Back when I was born, a movie was made called It’s a Wonderful Life. It was panned back in its time as not being very good, but the years were kind to it, and it became a classic movie watched by millions every holiday season. I’ve probably seen it over 50 times and still love it.
It’s the story of a guy named George Bailey who dreamed of leaving the small town he grew up in to travel and see the world. Of course, unless you’ve been living in a cave, you know that George’s life didn’t turn out that way. At one point in the movie he is in such despair that he contemplates suicide only to be saved by an angel who shows him, when George states that everyone would be better off if he hadn’t ever been born, what life would have been like for those people he had touched had he not been born.
For some reason, this thought started building in my brain about what life would have been like had I not been born. For one thing, my mom and dad wouldn’t have welcomed a second daughter like me. My sister wouldn’t have had a little sister to whop up side of the head, and my baby brother wouldn’t have had a second mom. I always claimed him as my own.
My mom might not have run into the French Commandant in Morocco because she wouldn’t have taken me to the doctor’s office on the base because I was sick. The French Commandant would not have patted a little tow-headed girl on the head who promptly stuck her tongue out at him. And the Commandant’s little driver wouldn’t have jumped up and down on the side of the road, nor would the whole French army come out in force to see what all the commotion was about had I not been born.
Our little dog wouldn’t have jumped out of the car window and run around barking like crazy. In fact, my family might not have even had that particular little dog if I had not been born.
My mother probably wouldn’t have made a yellow fairy outfit with tissue covered hangers for wings so that I could run around the May pole on May Day at school. My sister wouldn’t be caught dead wearing a yellow fairy costume. Besides, the teachers and kids in the school wouldn’t have had a little girl to laugh at when the costume came unraveled and I danced anyway in my underwear.
Twin girls named Carol and Nancy Wilson would never have known me as their best friend in 2nd, 3rd, and 4th grades in Shreveport, Louisiana. We never would have been chased by that neighborhood bulldog, and kids wouldn’t have ever roasted bubble gum on a stick over a bonfire because I invented that activity…had I not been born.
A small dark haired girl named Marga, my best friend in Kansas would never have known me. We would have never twirled 10 Hula hoops together at the same time on our arms, legs, neck, and around our waists. We would have never put on our key skates and spent lazy summer afternoons perfecting our techniques on those skates as we sped down sidewalks and streets. We would have never stood in a blizzard waiting for our school bus. Kids went to school in Kansas no matter what.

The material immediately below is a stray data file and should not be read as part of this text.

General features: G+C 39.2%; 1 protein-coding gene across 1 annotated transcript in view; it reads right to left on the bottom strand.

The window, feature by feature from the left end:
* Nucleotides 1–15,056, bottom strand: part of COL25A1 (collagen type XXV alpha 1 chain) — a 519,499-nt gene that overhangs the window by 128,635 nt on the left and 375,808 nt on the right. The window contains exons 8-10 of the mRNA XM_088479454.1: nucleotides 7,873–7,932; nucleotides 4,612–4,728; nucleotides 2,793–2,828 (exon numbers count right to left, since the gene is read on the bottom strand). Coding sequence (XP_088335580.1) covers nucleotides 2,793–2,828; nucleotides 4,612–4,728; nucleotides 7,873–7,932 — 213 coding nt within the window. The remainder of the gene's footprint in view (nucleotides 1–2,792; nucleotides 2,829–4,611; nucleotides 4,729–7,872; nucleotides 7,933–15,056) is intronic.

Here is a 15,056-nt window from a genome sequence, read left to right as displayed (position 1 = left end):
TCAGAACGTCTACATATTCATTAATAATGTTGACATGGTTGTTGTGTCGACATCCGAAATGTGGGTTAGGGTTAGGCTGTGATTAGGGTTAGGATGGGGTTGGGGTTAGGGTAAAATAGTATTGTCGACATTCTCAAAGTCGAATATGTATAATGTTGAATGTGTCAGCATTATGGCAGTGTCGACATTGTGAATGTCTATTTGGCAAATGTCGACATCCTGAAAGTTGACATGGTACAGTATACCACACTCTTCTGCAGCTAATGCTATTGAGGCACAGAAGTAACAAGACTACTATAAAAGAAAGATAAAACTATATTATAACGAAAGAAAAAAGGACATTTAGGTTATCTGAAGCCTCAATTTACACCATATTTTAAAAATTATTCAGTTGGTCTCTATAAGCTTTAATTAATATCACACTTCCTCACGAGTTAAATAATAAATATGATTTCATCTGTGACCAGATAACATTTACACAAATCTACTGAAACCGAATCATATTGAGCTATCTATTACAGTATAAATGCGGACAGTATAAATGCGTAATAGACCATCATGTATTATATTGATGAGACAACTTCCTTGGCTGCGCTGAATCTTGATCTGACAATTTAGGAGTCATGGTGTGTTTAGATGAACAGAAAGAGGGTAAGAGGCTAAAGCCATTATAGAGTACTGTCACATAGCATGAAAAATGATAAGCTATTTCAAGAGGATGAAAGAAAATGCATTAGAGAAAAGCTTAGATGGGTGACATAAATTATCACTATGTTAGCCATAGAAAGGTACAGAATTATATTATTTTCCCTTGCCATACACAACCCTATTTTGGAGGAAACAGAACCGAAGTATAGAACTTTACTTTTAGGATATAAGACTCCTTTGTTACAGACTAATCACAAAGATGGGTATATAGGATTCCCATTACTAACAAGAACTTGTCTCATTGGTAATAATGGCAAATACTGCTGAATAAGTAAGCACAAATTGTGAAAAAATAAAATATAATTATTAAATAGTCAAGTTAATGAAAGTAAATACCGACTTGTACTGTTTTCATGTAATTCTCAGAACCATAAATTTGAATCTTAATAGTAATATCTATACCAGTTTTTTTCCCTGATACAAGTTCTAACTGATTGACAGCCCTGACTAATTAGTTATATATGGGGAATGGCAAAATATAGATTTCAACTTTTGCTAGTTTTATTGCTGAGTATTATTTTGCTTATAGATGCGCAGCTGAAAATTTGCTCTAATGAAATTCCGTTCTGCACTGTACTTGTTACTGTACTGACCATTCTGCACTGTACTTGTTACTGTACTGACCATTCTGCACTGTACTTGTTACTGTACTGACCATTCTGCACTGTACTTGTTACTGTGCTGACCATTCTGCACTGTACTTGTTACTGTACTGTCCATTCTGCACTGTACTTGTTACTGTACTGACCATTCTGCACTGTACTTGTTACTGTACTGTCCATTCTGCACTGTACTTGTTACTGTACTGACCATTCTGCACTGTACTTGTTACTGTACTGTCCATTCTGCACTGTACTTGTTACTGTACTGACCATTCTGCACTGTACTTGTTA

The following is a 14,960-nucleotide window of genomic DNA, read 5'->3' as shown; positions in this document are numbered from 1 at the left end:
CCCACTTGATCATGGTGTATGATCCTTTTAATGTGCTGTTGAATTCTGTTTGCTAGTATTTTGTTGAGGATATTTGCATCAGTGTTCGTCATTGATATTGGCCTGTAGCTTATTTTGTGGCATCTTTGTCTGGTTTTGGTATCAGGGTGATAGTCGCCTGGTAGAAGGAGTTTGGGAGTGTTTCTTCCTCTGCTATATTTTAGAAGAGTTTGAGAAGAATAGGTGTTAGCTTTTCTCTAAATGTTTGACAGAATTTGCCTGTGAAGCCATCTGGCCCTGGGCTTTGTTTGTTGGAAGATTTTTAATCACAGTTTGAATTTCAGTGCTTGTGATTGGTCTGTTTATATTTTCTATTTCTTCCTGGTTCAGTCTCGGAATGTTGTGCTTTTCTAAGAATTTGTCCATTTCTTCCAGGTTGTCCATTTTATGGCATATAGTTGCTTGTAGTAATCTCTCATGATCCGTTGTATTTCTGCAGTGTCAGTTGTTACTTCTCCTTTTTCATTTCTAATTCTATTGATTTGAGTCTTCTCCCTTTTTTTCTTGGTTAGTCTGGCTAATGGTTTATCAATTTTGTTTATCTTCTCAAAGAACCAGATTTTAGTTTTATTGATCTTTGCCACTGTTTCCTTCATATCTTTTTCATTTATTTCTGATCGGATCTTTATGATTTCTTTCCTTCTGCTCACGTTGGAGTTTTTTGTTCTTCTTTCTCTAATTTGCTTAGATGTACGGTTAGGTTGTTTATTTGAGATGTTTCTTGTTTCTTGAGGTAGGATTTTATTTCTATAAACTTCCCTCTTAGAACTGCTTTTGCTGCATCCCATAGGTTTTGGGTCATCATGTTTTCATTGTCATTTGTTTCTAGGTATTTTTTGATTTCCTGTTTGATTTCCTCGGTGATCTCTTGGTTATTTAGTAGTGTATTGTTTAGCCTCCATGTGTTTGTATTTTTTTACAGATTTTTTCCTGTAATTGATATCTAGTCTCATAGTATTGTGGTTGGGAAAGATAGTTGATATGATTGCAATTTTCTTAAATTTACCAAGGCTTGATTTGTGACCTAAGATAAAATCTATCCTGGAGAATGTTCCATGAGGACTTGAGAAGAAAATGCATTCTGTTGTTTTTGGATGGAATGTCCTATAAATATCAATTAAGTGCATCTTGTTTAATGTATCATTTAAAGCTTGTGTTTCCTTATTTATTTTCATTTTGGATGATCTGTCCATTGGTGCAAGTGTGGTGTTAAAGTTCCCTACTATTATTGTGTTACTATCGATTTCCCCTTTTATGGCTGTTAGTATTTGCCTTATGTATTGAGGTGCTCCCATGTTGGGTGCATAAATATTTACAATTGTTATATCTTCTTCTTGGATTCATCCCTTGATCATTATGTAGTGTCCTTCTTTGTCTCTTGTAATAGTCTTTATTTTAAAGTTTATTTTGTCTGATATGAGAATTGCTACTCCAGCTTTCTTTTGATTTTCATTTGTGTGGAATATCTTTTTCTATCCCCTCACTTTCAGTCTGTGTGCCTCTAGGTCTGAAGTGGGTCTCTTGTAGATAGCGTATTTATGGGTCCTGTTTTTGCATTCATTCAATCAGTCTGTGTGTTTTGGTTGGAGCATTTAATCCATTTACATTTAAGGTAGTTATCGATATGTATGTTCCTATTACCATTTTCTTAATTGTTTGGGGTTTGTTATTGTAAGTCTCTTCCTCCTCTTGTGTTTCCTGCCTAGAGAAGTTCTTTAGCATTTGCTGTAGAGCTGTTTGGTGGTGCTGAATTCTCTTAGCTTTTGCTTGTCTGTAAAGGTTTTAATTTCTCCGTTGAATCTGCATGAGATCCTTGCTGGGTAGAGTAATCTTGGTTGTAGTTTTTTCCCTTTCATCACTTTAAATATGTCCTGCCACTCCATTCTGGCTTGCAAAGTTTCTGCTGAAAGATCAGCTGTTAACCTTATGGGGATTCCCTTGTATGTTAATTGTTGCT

Someone else would have won the “who’s wearing the most crinolines” contest in the sixth grade because I wouldn’t have been born. Mrs. Morrison, my 7th grade math teacher, would never been defeated at multiplication problems. I have never forgotten that I was a fast multiplier and beat her every Friday.
William Stanhope Foster the IV would never have come to my house and handed my mother a pair of wet socks had I not been born. He would not have been driving in the rain to my house to pick me up for a date, and he would not have run off the road in a ditch. My dad would not have had to pull him out of the ditch. He was too young to date my sister.
The 8th grade classes at Calhoun Jr. High School, better known as Strain’s Academy would never have known a young teacher full of ideas, ready to save the world. Mrs. Strain never would have commented about my short skirts and off the wall actions because I never was born. No principal would have ever stopped me in the hall asking for a hall pass especially since I was the teacher!
A really cute guy driving a white Corvette never would have met a short blond teacher fresh out of college ready to get on with her life because I never would have been born. He might have married that stewardess and flown the friendly skies instead of vowing to never get on another plane.
I never would have held a beautiful baby girl and three beautiful baby boys in my arms had I not been born because they never would have been born. And that means that my beautiful grandson and granddaughter would not have been born either. And that would have been very sad for the world because my kids and grandkids are fantastic people.
So, I’m pretty much glad I was born. I’m glad that all the thousands of people I have met, known, didn’t like so much, pretty much despised, and loved with all my heart and soul have been a part of my life.
Never wish that you had never been born. It is simply too mind boggling to imagine. That angel was right.
- Coleen Brooks